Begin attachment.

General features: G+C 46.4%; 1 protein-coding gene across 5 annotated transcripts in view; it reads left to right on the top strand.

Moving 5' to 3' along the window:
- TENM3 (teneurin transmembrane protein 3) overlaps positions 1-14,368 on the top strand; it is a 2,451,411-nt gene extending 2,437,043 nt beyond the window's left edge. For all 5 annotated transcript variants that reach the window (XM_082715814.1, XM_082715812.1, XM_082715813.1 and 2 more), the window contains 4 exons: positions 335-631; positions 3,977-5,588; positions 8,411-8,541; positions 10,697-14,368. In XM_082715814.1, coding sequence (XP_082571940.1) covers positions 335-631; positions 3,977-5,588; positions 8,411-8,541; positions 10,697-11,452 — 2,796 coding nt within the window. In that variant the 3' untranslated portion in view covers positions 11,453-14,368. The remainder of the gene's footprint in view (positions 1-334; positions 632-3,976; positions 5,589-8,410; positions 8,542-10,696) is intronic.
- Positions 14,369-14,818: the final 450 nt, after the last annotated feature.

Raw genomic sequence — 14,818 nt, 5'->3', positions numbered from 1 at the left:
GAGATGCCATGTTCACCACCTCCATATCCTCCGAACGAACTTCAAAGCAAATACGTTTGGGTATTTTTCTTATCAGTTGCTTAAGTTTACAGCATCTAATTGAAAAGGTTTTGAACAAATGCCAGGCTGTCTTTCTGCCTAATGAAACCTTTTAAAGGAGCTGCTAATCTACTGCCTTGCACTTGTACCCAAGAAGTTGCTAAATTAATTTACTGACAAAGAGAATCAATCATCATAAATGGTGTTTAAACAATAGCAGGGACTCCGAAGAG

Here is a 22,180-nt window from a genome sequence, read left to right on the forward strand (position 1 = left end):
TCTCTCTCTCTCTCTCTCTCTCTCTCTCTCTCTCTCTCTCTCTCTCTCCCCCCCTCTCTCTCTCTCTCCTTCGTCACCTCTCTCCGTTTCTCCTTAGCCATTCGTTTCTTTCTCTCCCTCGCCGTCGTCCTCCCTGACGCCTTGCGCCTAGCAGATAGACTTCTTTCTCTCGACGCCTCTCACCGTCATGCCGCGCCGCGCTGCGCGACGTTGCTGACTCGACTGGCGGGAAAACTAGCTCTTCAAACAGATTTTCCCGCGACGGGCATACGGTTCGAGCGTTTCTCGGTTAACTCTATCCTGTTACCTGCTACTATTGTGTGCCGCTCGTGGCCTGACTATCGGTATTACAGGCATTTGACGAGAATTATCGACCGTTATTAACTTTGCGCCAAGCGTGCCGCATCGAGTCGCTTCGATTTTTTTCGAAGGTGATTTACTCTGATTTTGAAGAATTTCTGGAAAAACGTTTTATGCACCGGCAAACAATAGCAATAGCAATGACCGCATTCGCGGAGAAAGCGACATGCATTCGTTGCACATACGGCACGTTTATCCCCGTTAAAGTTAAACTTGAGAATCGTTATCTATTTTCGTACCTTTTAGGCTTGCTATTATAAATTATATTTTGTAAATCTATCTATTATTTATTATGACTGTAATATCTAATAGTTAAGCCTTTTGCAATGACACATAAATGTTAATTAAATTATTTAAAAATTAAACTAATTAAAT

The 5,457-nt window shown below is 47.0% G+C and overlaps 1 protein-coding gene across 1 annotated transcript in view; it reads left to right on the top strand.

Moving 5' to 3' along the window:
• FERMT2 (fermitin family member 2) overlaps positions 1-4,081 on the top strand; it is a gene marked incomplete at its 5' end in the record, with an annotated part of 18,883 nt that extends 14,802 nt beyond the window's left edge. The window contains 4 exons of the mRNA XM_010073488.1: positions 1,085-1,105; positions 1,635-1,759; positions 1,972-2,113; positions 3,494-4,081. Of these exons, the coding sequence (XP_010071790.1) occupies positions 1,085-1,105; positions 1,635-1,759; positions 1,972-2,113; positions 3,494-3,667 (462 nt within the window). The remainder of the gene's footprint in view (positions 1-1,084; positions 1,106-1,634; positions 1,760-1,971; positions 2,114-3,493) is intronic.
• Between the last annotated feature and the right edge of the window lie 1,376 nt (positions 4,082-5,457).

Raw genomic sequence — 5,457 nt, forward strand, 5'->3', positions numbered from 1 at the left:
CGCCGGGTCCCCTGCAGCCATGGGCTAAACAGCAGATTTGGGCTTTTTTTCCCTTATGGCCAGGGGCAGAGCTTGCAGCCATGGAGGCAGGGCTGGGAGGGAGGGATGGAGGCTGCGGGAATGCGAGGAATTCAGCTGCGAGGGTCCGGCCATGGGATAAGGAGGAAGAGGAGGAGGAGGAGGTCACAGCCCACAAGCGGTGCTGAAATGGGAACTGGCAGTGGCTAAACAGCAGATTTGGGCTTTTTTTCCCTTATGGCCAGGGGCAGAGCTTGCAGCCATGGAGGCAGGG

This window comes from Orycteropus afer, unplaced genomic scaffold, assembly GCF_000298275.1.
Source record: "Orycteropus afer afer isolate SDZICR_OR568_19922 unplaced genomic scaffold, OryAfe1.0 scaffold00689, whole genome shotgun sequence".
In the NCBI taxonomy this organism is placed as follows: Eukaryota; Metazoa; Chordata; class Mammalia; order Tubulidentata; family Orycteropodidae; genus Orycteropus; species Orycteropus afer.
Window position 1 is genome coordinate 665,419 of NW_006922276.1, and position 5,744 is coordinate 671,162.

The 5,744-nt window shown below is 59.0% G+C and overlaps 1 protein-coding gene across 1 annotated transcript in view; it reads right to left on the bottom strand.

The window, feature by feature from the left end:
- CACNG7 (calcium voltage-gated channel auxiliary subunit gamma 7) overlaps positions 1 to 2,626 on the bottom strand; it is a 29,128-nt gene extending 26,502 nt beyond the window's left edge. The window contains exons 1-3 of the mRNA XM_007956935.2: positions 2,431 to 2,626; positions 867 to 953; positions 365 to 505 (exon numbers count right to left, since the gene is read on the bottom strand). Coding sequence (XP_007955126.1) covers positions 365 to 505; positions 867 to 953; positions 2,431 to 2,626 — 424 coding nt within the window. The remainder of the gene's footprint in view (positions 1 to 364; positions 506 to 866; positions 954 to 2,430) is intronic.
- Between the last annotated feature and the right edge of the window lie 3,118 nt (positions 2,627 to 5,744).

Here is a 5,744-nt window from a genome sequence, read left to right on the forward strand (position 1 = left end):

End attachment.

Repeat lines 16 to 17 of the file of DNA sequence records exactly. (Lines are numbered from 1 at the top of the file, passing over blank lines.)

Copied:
Source record: "Orycteropus afer afer isolate SDZICR_OR568_19922 unplaced genomic scaffold, OryAfe1.0 scaffold00689, whole genome shotgun sequence".
In the NCBI taxonomy this organism is placed as follows: Eukaryota; Metazoa; Chordata; class Mammalia; order Tubulidentata; family Orycteropodidae; genus Orycteropus; species Orycteropus afer.